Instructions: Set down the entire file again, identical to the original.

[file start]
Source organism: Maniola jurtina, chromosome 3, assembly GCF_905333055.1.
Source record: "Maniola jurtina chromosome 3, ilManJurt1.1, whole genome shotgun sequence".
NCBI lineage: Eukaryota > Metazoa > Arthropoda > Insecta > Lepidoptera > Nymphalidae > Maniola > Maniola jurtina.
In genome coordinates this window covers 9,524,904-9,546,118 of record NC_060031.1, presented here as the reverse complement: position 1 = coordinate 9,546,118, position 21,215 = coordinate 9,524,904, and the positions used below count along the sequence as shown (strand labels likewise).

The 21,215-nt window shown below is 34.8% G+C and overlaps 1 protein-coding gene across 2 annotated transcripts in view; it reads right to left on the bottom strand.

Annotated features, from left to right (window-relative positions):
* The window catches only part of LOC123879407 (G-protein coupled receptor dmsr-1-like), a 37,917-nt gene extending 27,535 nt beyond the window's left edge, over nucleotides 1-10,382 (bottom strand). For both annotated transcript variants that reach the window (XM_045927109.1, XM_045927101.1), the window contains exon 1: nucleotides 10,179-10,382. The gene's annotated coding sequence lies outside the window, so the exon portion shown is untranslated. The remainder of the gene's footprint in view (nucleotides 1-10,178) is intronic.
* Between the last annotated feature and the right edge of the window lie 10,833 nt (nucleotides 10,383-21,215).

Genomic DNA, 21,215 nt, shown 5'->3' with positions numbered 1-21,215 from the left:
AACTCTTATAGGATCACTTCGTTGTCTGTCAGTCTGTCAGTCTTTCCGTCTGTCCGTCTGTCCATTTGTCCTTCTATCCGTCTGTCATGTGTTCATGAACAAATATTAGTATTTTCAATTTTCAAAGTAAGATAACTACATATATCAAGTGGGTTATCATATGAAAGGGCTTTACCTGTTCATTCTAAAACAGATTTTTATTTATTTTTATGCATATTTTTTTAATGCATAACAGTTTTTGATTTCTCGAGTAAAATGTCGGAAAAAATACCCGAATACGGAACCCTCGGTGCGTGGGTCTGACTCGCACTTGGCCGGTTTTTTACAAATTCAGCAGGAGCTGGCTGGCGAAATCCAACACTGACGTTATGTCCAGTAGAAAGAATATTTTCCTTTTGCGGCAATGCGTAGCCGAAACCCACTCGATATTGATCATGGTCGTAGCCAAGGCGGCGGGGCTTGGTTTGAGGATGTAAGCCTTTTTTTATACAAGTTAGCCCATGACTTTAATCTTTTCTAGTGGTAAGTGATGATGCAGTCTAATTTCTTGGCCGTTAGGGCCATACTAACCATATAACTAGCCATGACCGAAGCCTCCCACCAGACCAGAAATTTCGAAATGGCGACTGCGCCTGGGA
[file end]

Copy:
Source organism: Maniola jurtina, chromosome 3, assembly GCF_905333055.1.
Source record: "Maniola jurtina chromosome 3, ilManJurt1.1, whole genome shotgun sequence".
NCBI lineage: Eukaryota > Metazoa > Arthropoda > Insecta > Lepidoptera > Nymphalidae > Maniola > Maniola jurtina.
In genome coordinates this window covers 9,524,904-9,546,118 of record NC_060031.1, presented here as the reverse complement: position 1 = coordinate 9,546,118, position 21,215 = coordinate 9,524,904, and the positions used below count along the sequence as shown (strand labels likewise).

The 21,215-nt window shown below is 34.8% G+C and overlaps 1 protein-coding gene across 2 annotated transcripts in view; it reads right to left on the bottom strand.

Annotated features, from left to right (window-relative positions):
* The window catches only part of LOC123879407 (G-protein coupled receptor dmsr-1-like), a 37,917-nt gene extending 27,535 nt beyond the window's left edge, over nucleotides 1-10,382 (bottom strand). For both annotated transcript variants that reach the window (XM_045927109.1, XM_045927101.1), the window contains exon 1: nucleotides 10,179-10,382. The gene's annotated coding sequence lies outside the window, so the exon portion shown is untranslated. The remainder of the gene's footprint in view (nucleotides 1-10,178) is intronic.
* Between the last annotated feature and the right edge of the window lie 10,833 nt (nucleotides 10,383-21,215).

Genomic DNA, 21,215 nt, shown 5'->3' with positions numbered 1-21,215 from the left:
AACTCTTATAGGATCACTTCGTTGTCTGTCAGTCTGTCAGTCTTTCCGTCTGTCCGTCTGTCCATTTGTCCTTCTATCCGTCTGTCATGTGTTCATGAACAAATATTAGTATTTTCAATTTTCAAAGTAAGATAACTACATATATCAAGTGGGTTATCATATGAAAGGGCTTTACCTGTTCATTCTAAAACAGATTTTTATTTATTTTTATGCATATTTTTTTAATGCATAACAGTTTTTGATTTCTCGAGTAAAATGTCGGAAAAAATACCCGAATACGGAACCCTCGGTGCGTGGGTCTGACTCGCACTTGGCCGGTTTTTTACAAATTCAGCAGGAGCTGGCTGGCGAAATCCAACACTGACGTTATGTCCAGTAGAAAGAATATTTTCCTTTTGCGGCAATGCGTAGCCGAAACCCACTCGATATTGATCATGGTCGTAGCCAAGGCGGCGGGGCTTGGTTTGAGGATGTAAGCCTTTTTTTATACAAGTTAGCCCATGACTTTAATCTTTTCTAGTGGTAAGTGATGATGCAGTCTAATTTCTTGGCCGTTAGGGCCATACTAACCATATAACTAGCCATGACCGAAGCCTCCCACCAGACCAGAAATTTCGAAATGGCGACTGCGCCTGGGA